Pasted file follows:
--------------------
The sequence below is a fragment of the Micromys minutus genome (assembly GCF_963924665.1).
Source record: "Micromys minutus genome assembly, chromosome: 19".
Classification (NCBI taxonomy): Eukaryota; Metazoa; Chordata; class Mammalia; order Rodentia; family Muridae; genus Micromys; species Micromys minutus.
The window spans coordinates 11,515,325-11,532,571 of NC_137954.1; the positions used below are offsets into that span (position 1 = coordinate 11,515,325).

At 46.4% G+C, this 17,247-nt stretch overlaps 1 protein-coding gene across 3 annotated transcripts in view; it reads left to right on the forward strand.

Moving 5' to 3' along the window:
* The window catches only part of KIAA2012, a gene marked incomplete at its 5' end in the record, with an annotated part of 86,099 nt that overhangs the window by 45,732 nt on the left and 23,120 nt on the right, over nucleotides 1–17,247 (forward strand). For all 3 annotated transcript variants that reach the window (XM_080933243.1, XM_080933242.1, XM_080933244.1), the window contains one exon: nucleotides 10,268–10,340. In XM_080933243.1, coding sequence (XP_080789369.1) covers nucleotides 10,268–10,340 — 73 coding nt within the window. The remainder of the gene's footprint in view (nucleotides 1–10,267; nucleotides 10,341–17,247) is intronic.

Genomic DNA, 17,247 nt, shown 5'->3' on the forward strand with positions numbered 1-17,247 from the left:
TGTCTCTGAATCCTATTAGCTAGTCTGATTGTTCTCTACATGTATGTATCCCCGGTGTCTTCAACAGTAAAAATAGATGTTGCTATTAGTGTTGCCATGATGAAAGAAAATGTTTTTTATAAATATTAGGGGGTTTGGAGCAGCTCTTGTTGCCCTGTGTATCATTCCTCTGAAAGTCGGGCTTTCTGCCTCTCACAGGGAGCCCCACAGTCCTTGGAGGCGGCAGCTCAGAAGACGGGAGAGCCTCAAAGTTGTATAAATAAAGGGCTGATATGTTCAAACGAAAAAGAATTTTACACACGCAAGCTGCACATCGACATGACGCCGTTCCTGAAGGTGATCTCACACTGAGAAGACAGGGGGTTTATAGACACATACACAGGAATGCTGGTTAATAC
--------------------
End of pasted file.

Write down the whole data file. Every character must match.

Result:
The sequence below is a fragment of the Micromys minutus genome (assembly GCF_963924665.1).
Source record: "Micromys minutus genome assembly, chromosome: 19".
Classification (NCBI taxonomy): Eukaryota; Metazoa; Chordata; class Mammalia; order Rodentia; family Muridae; genus Micromys; species Micromys minutus.
The window spans coordinates 11,515,325-11,532,571 of NC_137954.1; the positions used below are offsets into that span (position 1 = coordinate 11,515,325).

At 46.4% G+C, this 17,247-nt stretch overlaps 1 protein-coding gene across 3 annotated transcripts in view; it reads left to right on the forward strand.

Moving 5' to 3' along the window:
* The window catches only part of KIAA2012, a gene marked incomplete at its 5' end in the record, with an annotated part of 86,099 nt that overhangs the window by 45,732 nt on the left and 23,120 nt on the right, over nucleotides 1–17,247 (forward strand). For all 3 annotated transcript variants that reach the window (XM_080933243.1, XM_080933242.1, XM_080933244.1), the window contains one exon: nucleotides 10,268–10,340. In XM_080933243.1, coding sequence (XP_080789369.1) covers nucleotides 10,268–10,340 — 73 coding nt within the window. The remainder of the gene's footprint in view (nucleotides 1–10,267; nucleotides 10,341–17,247) is intronic.

Genomic DNA, 17,247 nt, shown 5'->3' on the forward strand with positions numbered 1-17,247 from the left:
TGTCTCTGAATCCTATTAGCTAGTCTGATTGTTCTCTACATGTATGTATCCCCGGTGTCTTCAACAGTAAAAATAGATGTTGCTATTAGTGTTGCCATGATGAAAGAAAATGTTTTTTATAAATATTAGGGGGTTTGGAGCAGCTCTTGTTGCCCTGTGTATCATTCCTCTGAAAGTCGGGCTTTCTGCCTCTCACAGGGAGCCCCACAGTCCTTGGAGGCGGCAGCTCAGAAGACGGGAGAGCCTCAAAGTTGTATAAATAAAGGGCTGATATGTTCAAACGAAAAAGAATTTTACACACGCAAGCTGCACATCGACATGACGCCGTTCCTGAAGGTGATCTCACACTGAGAAGACAGGGGGTTTATAGACACATACACAGGAATGCTGGTTAATAC